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Doug Isbell/Don Savage
Headquarters, Washington, DC                November 22, 1999
(Phone: 202/358-1547)

Franklin O'Donnell
Jet Propulsion Laboratory, Pasadena, CA
(Phone: 818/354-5011)



NASA's Mars Polar Lander is due to set down under rocket power on layered, icy terrain near the south pole of Mars on December 3, with the first signal received on Earth that confirms the landing expected at 3:37 p.m. EST. The two Deep Space 2 microprobes that are piggybacking on the lander will impact the planet's surface at about this same time.

NASA TV coverage of this event starts with a series of prelanding news briefings that begin on Tuesday, November 30, at 1 p.m. EST. Daily coverage, including periods of live commentary, will be provided through Friday, December 10, if early mission events proceed as planned. Daily mission status briefings generally will occur at this same time, with live coverage of mission operations primarily in the late-evening and early-morning hours.

A detailed schedule of Mars mission briefings, periods of planned live commentary and related events will be posted and updated regularly on the following Internet sites:

The NASA Jet Propulsion Laboratory (JPL) site also features links to the text press kit for the mission, digital image files and updated mission status reports.

The schedule for reception of pictures and other data from the lander is highly dependent on the spacecraft's state following landing -- particularly, how high a data rate the mission team can achieve using the lander's telecommunications system. For this reason, it is not possible to offer a firm schedule of when pictures and other data will be received and posted on the Internet. For general planning purposes, however, it is possible to note the earliest possible date for some items under an extremely best-case scenario.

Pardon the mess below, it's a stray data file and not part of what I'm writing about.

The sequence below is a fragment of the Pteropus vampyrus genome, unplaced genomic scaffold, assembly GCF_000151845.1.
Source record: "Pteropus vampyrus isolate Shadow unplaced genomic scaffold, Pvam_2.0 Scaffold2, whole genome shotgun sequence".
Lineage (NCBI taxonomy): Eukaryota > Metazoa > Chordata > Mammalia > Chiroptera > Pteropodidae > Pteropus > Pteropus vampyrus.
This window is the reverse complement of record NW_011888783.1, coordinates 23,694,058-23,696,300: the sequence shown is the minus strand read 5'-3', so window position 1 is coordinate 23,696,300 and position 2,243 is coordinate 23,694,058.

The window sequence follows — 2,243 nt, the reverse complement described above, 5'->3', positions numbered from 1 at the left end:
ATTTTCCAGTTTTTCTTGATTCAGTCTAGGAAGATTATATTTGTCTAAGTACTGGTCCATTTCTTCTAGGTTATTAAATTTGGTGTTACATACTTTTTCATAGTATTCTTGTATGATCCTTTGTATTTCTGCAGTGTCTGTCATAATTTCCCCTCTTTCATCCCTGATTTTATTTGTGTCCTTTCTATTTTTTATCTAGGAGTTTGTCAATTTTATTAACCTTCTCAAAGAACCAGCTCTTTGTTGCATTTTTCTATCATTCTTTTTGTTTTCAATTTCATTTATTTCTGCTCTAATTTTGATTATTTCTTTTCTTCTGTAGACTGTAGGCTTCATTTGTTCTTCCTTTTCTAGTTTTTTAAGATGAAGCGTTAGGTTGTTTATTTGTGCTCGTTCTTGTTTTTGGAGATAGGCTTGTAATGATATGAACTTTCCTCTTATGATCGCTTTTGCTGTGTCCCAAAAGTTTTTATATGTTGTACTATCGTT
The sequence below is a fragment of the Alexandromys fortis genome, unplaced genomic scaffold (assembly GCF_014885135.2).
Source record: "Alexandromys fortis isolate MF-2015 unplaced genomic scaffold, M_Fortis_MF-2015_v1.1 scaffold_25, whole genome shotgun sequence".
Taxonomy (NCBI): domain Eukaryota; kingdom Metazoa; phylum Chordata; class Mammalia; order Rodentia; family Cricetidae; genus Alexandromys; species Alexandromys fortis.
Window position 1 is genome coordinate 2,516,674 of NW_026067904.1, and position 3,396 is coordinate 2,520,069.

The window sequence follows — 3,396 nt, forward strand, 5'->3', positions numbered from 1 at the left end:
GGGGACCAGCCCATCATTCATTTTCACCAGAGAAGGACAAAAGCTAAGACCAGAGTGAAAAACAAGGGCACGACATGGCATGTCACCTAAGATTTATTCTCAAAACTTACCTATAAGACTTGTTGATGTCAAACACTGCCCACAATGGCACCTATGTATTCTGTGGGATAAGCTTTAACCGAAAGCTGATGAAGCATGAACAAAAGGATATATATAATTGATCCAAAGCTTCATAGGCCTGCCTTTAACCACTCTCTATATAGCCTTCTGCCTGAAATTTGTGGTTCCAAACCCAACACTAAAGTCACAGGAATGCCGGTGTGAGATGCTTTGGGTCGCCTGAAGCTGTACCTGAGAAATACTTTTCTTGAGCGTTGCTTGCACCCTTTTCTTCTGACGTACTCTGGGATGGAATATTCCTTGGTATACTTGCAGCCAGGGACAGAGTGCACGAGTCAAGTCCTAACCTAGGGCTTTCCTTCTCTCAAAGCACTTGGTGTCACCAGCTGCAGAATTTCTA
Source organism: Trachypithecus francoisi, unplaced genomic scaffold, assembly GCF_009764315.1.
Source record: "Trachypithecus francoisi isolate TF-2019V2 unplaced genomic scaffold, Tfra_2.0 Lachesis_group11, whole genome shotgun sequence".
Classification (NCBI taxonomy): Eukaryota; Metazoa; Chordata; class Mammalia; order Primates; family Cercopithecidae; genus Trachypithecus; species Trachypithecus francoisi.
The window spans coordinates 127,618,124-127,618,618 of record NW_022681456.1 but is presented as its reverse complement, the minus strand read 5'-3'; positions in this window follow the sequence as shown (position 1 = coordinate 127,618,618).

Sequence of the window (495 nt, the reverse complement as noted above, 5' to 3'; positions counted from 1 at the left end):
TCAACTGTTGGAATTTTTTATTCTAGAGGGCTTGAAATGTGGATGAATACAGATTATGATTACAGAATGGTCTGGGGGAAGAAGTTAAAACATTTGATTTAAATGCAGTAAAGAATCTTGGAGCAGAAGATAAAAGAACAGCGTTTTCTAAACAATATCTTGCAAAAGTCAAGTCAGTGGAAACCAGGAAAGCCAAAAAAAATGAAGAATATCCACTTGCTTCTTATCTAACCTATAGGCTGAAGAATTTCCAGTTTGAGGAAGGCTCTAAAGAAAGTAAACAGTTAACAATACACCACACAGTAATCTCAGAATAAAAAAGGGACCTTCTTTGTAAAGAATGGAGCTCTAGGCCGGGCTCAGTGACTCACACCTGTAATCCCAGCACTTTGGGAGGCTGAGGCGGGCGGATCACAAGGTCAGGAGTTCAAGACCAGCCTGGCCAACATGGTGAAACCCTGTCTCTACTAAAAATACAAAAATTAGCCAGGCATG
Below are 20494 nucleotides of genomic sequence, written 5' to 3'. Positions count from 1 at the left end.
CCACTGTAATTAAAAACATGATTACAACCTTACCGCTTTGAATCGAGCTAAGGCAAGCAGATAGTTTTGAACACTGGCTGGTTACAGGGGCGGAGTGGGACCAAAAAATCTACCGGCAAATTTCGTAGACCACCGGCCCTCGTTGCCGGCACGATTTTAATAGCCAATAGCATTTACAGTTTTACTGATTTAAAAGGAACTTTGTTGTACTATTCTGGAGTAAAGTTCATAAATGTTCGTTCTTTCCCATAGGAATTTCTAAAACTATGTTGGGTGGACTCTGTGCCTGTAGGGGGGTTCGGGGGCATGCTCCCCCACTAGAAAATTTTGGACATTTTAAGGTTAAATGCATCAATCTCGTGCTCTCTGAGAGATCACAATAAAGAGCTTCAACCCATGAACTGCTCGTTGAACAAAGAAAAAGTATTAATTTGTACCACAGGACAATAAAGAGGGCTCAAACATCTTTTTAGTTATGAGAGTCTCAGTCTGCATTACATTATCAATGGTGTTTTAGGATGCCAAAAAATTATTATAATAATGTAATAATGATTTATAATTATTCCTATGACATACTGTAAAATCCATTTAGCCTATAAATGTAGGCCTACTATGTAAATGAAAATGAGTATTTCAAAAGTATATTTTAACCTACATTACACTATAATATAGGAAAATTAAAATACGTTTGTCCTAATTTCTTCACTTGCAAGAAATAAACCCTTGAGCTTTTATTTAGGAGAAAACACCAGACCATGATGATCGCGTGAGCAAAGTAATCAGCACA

The first 45-minute communications session after landing may include a low-resolution black-and-white image. Later sessions during the evening of December 3 should include further imagery, possibly including some from the lander's descent camera. Data from the Deep Space 2 microprobes are expected to be received Friday evening, December 3, and could be reported as soon as the news briefing at 2:30 a.m. EST on December 4.

The first sound from the surface of Mars via the lander's microphone could be released no earlier than Saturday, December 4, under a best-case scenario. A movie built up from pictures from the lander's descent imager may be released no earlier than early in the week of December 6-10. A 360-degree color panorama from the camera on the lander's deck may be released in approximately this same time frame.

Under a best-case scenario, the lander's robot arm could perform its first dig no earlier than late Tuesday evening, December 7. The first dig will probably occupy two evenings, with analysis of the soil sample performed on the second evening.

All of these events and data releases, however, could move later into the mission due to telecommunications factors or other conditions.

Media representatives wishing to cover the landing at JPL should apply for accreditation prior to November 29 via a letter on the news organization's letterhead, signed by a news editor or producer. Fill out the "Request for JPL Media Accreditation" application at the JPL Internet site above and fax it with your letter of assignment to the attention of Alison Ziats at 818/354- 4537, or mail to:

             JPL Media Relations Office
             4800 Oak Grove Dr.
             Mail Stop 186-120
             Pasadena, CA 91109

There is minimal direct overlap between key mission events on Mars Polar Lander and the STS-103 Space Shuttle mission to service the Hubble Space Telescope, under the current schedules for the two missions. Live coverage of some Mars Polar Lander robot arm activities likely will be broadcast on a separate satellite transponder, to be noted on the schedules posted at the above Internet sites.

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